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Paleozoic Era

13.2: Paleozoic Era: Life Explodes
by

melissa wallace

on 11 April 2011

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Transcript of Paleozoic Era

Paleozoic Era The Paleozoic Era started about 540 million years ago and ended
about 248 million years ago. Before this time, life forms possessed no hard parts. Abundant Paleozoic fossils have allowed geologists to contruct a far more detailed time scale for the last 1/8th of geologic time. For our tour of the Paleozoic Era; we will divide
it into Early Paleozoic and Late Paleozoic. Early Paleozoic:
consists of a 123-million year span that includes the Cambrian, Ordovician, and Sulurian periods.

During the Cambrian, Ordovician, and Silurian
periods, the vast southern continent of Gondwana encompassed five continents (South America, Africa, Australia, Antartica, and parts of Asia) Early Paleozoic Life:
Life in this time was restricted to the seas. Vertabrates had not yet evolved, so life consisted of several invertabrate groups. The Cambrian Period was the golden age of the trilobites. By Ordovician times, brachiopods outnumbered trilobites. The Ordovician also marked the appearance
of the cephalopods--mobile and highly developed
mollusks that became the major predators of the time. The beginning of the Cambrian period marks an important event in animal evolution. They secreted material that formed hard parts, such as shells. Late Paleozoic: Consisted of the Devonian, Mississippian,
Pennsylvanian, and Permian periods-- spanning about 160
million years. By the end of the Paleozoic, all continents had fused into the supercontinent of Pangea. Some 400 million years ago, plants that had adapted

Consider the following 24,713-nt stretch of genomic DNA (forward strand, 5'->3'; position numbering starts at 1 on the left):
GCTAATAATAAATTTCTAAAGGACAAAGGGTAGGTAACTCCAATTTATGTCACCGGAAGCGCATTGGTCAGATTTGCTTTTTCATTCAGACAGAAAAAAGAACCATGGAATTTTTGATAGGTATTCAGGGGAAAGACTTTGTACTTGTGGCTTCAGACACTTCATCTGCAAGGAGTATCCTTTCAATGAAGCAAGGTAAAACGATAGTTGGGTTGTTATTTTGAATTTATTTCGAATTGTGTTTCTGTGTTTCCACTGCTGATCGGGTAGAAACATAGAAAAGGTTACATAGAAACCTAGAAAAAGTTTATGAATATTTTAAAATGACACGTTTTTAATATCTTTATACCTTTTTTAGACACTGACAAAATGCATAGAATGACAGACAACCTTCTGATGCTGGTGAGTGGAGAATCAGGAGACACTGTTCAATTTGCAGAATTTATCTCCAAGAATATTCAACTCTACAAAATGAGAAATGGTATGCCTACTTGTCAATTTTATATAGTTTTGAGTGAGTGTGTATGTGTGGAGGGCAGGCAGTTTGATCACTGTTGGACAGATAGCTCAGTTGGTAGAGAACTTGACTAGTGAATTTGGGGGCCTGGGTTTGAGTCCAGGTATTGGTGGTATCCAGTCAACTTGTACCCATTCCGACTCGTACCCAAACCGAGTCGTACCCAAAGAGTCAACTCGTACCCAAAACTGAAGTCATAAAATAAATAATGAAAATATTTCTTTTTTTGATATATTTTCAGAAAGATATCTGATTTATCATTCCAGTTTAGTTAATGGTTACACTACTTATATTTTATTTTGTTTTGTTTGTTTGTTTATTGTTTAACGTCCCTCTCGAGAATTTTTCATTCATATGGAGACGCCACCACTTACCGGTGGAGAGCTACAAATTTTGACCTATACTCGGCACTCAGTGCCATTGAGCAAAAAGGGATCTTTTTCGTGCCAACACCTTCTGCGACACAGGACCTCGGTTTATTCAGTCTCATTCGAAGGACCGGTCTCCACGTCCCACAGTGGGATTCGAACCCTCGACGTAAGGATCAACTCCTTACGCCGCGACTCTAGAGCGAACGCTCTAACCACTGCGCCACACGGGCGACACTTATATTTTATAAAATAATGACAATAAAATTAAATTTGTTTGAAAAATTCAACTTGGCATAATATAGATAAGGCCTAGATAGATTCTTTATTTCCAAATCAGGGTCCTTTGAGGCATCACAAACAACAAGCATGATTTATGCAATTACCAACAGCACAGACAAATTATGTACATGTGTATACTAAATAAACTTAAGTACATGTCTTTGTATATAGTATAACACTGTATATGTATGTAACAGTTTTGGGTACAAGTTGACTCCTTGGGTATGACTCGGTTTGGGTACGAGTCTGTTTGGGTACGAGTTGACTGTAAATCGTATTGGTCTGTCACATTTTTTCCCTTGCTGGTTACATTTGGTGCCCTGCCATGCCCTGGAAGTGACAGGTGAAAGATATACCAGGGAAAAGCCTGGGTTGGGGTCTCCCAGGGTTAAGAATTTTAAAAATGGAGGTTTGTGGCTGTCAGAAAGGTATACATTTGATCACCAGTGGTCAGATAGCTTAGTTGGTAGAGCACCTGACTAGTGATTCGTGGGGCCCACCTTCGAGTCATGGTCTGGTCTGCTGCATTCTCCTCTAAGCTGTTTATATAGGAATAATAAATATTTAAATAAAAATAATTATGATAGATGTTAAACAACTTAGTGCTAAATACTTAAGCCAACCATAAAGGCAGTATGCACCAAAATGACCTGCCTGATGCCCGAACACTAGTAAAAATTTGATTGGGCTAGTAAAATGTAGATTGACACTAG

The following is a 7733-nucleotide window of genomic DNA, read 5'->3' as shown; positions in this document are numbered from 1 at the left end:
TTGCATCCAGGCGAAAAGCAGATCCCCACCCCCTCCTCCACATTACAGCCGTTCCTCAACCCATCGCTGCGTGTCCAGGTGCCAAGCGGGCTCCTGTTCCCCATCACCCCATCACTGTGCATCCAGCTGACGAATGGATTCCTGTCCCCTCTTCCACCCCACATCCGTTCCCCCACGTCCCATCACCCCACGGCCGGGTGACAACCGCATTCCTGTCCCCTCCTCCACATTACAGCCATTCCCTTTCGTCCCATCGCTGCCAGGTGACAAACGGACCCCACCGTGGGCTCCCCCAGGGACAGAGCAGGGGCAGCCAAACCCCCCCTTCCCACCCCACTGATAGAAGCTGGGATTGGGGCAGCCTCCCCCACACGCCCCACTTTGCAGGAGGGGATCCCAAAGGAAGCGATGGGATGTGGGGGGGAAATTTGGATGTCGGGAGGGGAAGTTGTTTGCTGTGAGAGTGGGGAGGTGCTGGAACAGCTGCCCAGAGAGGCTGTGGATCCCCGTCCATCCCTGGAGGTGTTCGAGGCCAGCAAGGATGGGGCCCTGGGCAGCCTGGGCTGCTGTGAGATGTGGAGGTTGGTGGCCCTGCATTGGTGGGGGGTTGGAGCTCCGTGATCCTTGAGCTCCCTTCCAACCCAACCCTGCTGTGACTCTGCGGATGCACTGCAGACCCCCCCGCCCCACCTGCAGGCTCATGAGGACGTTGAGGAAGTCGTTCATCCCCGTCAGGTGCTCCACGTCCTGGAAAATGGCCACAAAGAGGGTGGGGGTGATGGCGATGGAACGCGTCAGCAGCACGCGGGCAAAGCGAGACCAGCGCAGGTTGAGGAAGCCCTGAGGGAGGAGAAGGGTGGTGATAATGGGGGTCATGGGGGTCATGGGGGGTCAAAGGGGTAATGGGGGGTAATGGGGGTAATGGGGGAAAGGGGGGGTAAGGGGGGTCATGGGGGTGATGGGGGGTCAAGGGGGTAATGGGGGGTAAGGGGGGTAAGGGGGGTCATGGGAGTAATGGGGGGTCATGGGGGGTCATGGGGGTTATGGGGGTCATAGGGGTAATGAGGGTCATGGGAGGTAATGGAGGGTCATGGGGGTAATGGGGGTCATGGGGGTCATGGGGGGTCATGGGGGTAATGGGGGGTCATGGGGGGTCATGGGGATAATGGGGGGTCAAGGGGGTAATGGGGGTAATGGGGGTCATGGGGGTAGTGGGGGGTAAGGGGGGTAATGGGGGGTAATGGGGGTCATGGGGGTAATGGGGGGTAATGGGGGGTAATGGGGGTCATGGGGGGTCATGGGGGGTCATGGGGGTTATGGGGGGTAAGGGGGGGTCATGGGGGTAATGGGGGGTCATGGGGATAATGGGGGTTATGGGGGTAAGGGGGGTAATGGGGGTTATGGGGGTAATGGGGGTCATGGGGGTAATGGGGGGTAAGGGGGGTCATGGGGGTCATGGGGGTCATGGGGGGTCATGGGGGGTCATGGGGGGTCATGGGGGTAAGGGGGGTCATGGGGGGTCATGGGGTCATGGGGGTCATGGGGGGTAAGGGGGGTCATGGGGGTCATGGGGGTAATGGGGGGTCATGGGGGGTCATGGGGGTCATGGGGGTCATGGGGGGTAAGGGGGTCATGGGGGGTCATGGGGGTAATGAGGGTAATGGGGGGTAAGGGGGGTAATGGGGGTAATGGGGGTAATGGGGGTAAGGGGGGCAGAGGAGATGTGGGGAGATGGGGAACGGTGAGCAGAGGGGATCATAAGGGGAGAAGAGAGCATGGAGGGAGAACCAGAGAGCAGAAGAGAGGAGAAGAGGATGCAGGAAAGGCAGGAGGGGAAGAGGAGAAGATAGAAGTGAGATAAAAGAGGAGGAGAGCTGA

to survive at the water's edge began to move inland,
becoming land plants. In the oceans, armor plated fishes that evolved during the
Ordovician continued to adapt. Other fishes evolved during the Devonian,
including primitive sharks and bony fishes. Because of this, the Devonian period is known as the "age of fishes". Through time, the fish began to use their lungs more than their gills. By
the end of the Devonian period, thety eventually evolved into true air-breathing amphibians
with fishlike heads and tails. The amphibians rapidly diversified because they had minimal competition from other land dwellers. By the Pennsylvanian period, large tropical swamps
extended across North America, Europe, and Siberia.
These swamps allowed amphibians to evolve quickly
into a variety of species. The Great Paleozoic Extinction The Paleozoic ended with the Precambrian period.
A redistribution of land and water and changes in elevations of
landmasses brought significant changes in world climates. Although many amphibian groups became extinct, their descendants, the reptiles, would become the most successful and advanced animals on Earth.
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